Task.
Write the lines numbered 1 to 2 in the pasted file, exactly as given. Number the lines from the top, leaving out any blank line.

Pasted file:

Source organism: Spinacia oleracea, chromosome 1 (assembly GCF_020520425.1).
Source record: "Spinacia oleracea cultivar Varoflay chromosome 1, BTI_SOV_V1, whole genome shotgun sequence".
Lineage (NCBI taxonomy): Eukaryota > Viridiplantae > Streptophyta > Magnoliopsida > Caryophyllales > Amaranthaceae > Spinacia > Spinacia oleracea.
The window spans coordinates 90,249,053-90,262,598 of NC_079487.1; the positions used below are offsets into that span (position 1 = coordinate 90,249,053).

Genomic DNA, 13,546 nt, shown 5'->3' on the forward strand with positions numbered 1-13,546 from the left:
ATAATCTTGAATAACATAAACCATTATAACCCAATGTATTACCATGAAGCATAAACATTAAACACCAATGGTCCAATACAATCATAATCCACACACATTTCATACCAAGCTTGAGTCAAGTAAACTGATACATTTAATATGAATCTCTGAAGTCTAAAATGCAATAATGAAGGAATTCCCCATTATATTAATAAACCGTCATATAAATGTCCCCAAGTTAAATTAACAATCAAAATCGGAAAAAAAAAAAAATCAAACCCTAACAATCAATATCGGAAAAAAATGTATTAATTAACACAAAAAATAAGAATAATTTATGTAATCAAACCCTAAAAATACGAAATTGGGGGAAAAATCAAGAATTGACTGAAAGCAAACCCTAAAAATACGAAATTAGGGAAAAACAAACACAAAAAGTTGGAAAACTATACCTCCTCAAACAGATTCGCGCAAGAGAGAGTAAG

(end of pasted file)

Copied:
Source organism: Spinacia oleracea, chromosome 1 (assembly GCF_020520425.1).
Source record: "Spinacia oleracea cultivar Varoflay chromosome 1, BTI_SOV_V1, whole genome shotgun sequence".